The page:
Yeah, they type of appear to be ninja stars.
As is customary for many marathons, finishers of Sunday’s Miami Marathon took residence a phenomenal medal—if they may make it residence with it, that’s.
Upon crossing the end line, runners got a sun-shaped medal to commemorate their achievement. Nonetheless, the jagged and pointy edges of the sunbeams on the award simply resemble one thing a ninja may use in a film, a lot in order that race organisers gave a preemptive warning to contributors to test the medal of their baggage earlier than flying out of Miami.
The annual race, which incorporates a half and full marathon, winds by town of Miami, together with South Seashore, Brickell, and Coconut Grove, and consists of a considerable amount of Florida sunshine, making the design becoming if additionally just a little harmful.
Detroit-based runner Joe Robinson posted on his Instagram about TSA brokers confiscating and throwing away his medal earlier than boarding a flight again to Detroit. “Yo, @tsa simply confiscated my @themiamimarathon medal saying it could possibly’t fly on the airplane! They threw it away,” he stated within the posting, expressing his frustration. “That’s insane!”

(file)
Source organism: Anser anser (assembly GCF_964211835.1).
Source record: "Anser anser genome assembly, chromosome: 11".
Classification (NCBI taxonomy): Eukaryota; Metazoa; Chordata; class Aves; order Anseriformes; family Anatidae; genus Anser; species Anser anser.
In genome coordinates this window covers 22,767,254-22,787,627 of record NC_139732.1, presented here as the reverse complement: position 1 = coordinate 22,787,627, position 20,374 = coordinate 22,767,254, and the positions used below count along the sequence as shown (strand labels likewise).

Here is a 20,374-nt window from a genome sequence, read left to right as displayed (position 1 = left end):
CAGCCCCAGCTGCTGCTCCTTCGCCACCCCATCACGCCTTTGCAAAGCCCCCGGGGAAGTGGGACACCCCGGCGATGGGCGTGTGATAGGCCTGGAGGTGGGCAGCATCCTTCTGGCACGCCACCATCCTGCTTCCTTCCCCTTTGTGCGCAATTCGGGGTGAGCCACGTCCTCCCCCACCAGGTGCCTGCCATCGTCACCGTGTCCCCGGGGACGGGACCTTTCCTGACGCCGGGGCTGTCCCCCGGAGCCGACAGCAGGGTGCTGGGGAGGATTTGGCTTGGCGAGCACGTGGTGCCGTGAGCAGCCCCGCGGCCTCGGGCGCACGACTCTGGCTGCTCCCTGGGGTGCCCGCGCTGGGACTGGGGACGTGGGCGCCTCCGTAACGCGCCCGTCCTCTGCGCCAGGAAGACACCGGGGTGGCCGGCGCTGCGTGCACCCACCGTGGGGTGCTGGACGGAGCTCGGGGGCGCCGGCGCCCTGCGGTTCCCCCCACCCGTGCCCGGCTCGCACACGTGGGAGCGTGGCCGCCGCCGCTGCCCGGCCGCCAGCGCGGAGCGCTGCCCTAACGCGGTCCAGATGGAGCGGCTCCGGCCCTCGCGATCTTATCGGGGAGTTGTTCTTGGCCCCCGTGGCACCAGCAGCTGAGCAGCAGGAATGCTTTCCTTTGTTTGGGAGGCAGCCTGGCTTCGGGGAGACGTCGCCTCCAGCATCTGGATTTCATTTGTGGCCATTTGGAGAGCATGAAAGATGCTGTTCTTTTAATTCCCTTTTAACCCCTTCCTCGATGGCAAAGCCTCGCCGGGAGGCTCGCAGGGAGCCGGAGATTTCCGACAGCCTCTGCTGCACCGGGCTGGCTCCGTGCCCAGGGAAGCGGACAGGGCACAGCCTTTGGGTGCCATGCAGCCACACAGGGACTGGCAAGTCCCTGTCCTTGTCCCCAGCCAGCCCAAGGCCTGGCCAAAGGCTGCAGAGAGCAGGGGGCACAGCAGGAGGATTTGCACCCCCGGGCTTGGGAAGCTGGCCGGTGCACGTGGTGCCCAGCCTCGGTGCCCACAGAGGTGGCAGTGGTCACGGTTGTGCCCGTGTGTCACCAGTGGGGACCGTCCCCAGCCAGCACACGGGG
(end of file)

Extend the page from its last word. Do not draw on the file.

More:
For his or her half, marathon organizers say they included a warning in regards to the medals in a pre-race e mail despatched out to contributors.
“The countdown is on, and we are able to’t wait to award you with your individual 2024 sun-shaped spinner medal as you cross the end line! Given its design, now we have been knowledgeable that the TSA could not enable the medals to be carried on flights. As such, we encourage you to plan forward and test your bag together with your medal safe inside to keep away from potential points,” the e-mail learn.
“Miami Marathon did do what they may so far as communications previous to us receiving the medals, nonetheless I missed these emails and submit,” Robinson informed Runner’s World. “Ultimately, they (Miami Marathon) did say they might exchange my medal. Finally, my problem was with TSA for throwing it away, not Miami Marathon.”
“This was proactive on our finish. As soon as we bought the preliminary batch of medals, we have been like, ‘Hey you already know what? Somebody might misread this,’” Frankie Ruiz, the race director, informed The Miami Herald. “I can consider different medals, even ours all through the years, which have sharp edges or they’ve corners or whatnot and folks put on them to the airports.”
Throwing stars are on the TSA’s checklist of prohibited gadgets alongside different ninja-approved weapons like nunchucks, swords, sai, and axes.
“They like to put on them after the race,” Ruiz stated. “I simply needed to offer folks a head’s up—it has not occurred up to now—however in case there’s an agent who flags it. We’re pondering forward for folks.”